Cores Reveal Climate History: 1,600 Years of Ice Melted in 25 Years in Andes
There's more evidence for global warming--and it's some of the most compelling yet. Two annually dated ice cores from the Peruvian Andes have revealed the climate history of our planet.
When researchers retrieved the cores from the Peruvian ice cap in 2003, they noticed quite a few similarities to other ice cores that they had retrieved from Tibet and the Himalayas. In particular, patterns in the chemical composition of certain layers matched up, even though the cores were taken from different sides of the planet. In fact, it turned out that the cores allowed the researchers to compare climate histories from Earth's tropical and subtropical regions over the last two millennia. They detailed their findings in a paper published in the journal Science Express.
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"These ice cores provide the longest and highest-resolution tropical ice core to date," said Lonnie Thompson, lead author of the study, in a press release. "In fact, having drilled ice cores throughout the tropics for more than 30 years, we now know that this is the highest-resolution tropical ice core record that is likely to be retrieved."
The two ice cores come from Peru's Quelccaya Ice Cap and possess a 1,800 year history defined in light and dark layers which reveal years and seasons--think of the rings on a tree. The light layers represent periods where snow accumulated while the dark layers represent accumulated dust from the dry season. In addition, chemicals founds in the ice have allowed the researchers to even derive a proxy for sea surface temperatures long before scientists were able to make such measurements.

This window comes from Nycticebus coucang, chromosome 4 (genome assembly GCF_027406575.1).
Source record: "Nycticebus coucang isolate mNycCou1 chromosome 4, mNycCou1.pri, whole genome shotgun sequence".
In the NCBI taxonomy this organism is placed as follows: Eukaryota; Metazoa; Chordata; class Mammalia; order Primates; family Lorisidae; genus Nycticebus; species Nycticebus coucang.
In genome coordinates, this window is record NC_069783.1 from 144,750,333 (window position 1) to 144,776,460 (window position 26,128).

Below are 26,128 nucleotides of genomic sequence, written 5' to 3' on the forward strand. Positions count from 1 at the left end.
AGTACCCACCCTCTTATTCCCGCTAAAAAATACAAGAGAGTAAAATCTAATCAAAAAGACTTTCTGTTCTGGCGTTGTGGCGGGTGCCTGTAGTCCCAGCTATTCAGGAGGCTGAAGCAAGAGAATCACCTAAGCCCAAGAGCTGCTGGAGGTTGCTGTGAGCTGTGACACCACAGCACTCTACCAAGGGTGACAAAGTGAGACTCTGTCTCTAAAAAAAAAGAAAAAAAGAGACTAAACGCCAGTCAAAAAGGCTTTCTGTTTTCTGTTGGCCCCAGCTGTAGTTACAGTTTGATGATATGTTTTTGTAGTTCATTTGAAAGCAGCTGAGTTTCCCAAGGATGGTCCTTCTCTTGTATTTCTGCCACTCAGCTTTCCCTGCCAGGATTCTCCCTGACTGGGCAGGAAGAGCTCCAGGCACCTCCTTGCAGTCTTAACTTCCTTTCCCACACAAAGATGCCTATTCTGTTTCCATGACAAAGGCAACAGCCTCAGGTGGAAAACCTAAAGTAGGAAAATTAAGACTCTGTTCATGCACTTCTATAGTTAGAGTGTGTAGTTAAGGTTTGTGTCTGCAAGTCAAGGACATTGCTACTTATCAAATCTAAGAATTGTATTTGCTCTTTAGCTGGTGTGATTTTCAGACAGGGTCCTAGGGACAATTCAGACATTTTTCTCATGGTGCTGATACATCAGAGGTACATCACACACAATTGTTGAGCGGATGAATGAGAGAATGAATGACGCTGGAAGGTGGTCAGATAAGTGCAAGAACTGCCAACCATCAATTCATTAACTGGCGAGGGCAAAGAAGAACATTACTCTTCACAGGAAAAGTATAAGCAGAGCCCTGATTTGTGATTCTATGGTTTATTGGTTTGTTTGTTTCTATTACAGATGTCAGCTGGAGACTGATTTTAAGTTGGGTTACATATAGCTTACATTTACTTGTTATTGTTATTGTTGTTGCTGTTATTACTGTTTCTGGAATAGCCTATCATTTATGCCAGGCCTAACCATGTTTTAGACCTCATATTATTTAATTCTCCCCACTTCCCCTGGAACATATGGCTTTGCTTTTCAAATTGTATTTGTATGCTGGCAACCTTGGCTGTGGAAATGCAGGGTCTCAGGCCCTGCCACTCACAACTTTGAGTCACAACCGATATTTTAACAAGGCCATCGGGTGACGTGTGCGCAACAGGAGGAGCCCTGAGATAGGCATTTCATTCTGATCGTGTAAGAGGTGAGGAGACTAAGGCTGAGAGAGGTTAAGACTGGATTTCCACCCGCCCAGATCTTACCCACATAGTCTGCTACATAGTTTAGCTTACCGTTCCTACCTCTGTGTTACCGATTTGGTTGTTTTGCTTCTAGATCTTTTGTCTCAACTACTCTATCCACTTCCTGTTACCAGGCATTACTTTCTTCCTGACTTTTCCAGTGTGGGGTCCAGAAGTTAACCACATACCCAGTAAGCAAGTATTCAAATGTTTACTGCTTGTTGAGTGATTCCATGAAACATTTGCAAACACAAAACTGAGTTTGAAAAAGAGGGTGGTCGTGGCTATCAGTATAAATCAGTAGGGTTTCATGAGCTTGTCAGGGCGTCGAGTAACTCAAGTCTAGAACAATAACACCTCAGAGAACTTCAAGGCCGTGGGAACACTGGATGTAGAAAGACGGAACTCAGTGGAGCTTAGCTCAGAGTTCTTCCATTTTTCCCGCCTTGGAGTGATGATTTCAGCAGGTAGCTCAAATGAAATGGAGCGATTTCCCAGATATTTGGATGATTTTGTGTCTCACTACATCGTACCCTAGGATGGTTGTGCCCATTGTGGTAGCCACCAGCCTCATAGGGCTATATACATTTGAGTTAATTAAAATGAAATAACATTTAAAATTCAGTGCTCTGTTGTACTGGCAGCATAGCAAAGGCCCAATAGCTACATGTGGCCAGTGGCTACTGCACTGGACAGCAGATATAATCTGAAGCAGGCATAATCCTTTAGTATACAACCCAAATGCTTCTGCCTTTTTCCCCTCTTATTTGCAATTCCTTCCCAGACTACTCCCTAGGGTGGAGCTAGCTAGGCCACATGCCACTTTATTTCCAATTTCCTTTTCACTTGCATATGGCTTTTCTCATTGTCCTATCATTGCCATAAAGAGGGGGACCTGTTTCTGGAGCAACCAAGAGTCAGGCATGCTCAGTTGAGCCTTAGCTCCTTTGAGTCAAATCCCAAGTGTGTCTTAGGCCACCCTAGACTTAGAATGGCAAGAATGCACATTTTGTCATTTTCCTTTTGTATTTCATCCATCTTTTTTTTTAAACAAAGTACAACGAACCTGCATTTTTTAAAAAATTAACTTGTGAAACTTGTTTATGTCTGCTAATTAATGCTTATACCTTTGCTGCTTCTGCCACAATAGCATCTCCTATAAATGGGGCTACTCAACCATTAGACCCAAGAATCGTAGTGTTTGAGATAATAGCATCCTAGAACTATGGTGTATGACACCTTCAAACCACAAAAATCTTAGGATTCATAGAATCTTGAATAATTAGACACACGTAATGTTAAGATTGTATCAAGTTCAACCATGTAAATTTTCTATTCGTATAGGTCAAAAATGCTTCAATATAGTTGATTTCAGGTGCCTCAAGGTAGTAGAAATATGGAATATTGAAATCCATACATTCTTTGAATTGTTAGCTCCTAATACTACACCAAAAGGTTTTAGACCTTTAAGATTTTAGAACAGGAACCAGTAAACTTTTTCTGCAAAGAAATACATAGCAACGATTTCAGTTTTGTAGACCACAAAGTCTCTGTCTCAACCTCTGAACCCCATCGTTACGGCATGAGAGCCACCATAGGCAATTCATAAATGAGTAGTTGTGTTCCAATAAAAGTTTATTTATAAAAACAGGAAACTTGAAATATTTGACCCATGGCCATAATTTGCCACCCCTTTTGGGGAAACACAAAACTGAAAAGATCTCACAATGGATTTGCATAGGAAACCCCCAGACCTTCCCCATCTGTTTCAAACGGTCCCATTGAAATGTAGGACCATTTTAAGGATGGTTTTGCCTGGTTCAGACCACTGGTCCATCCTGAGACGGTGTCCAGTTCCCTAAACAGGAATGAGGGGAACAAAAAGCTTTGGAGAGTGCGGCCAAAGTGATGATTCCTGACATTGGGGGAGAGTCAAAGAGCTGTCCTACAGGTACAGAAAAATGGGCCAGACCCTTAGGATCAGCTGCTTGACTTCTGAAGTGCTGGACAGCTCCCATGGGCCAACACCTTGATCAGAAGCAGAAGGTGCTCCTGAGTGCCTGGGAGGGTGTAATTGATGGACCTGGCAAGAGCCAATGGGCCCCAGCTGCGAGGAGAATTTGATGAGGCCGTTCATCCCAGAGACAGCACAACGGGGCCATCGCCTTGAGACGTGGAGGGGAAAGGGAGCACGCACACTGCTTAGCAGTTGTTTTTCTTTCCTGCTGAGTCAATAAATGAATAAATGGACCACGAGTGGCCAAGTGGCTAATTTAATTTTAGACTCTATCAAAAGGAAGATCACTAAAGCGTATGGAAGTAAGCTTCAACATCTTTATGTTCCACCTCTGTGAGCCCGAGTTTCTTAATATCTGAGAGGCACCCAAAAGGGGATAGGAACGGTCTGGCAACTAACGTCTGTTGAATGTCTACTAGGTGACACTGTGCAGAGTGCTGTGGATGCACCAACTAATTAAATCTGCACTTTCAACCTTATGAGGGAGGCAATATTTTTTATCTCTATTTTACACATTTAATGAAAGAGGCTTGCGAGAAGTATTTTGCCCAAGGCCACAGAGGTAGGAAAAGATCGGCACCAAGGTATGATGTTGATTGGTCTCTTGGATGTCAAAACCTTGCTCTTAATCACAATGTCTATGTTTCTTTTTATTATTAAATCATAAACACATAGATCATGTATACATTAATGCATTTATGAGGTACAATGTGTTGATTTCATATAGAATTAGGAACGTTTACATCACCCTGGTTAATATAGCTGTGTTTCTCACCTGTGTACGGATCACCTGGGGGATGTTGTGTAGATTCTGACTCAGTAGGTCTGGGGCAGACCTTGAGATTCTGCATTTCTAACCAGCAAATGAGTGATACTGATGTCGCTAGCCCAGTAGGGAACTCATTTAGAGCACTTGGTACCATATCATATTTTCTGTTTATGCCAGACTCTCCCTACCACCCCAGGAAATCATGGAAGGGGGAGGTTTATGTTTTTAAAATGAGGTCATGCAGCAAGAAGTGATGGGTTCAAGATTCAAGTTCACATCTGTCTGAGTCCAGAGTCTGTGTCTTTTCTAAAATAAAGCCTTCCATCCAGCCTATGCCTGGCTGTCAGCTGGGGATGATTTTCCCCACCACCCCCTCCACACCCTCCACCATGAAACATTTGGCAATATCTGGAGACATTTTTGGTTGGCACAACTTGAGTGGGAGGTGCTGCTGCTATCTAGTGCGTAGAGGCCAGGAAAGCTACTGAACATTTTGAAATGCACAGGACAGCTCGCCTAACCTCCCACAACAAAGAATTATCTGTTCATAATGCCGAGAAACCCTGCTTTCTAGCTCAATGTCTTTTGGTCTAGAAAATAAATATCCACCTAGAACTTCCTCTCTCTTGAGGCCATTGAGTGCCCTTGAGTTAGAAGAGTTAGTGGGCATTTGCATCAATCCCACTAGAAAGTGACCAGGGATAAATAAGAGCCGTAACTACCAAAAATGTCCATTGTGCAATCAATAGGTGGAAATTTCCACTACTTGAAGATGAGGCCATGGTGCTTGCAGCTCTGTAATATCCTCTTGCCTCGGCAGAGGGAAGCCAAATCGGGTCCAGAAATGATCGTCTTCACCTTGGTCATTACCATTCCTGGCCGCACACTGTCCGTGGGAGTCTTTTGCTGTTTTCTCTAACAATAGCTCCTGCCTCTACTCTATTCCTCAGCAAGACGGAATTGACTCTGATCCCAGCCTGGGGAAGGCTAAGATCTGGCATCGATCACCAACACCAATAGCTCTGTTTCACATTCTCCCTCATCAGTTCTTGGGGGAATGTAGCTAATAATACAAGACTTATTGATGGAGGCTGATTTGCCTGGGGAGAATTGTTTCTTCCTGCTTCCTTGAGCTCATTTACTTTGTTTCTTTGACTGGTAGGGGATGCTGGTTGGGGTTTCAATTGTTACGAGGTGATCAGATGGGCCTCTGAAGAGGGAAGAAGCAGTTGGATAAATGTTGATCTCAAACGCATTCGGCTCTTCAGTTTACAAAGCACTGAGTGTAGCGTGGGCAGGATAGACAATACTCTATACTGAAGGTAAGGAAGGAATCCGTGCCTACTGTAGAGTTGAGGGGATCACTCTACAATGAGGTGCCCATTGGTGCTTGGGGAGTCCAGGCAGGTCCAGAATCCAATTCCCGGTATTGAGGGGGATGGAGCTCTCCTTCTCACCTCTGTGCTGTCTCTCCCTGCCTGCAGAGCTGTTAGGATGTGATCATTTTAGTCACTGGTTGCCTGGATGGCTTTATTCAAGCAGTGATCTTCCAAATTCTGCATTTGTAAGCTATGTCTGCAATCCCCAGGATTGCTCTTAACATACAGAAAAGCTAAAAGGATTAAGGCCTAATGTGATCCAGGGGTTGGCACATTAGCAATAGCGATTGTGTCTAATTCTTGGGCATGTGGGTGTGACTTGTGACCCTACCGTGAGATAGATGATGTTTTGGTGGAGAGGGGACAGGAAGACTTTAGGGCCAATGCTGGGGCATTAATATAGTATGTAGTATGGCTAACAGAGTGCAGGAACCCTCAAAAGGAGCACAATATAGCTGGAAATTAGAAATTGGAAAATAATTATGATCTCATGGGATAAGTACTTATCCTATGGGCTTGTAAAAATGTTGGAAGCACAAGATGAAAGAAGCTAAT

The ice cores could provide some of the best evidence of what Earth's climate was like centuries ago. That said, the ice cores aren't the only thing that the researchers focused on. Since the Quelccaya Ice Cap is the smallest it has been in 6,000 years, the scientists were able to collect plants that have been revealed as the ice retreats. They have already dated these plants using a radioactive form of carbon in the plant tissue that decays at a known rate. Surprisingly, they found that the glacial ice that took at least 1,600 years to form has melted in a mere 25 years.
In order to preserve the valuable ice cores, the researchers have now placed them in freezers so that they will be available for future use.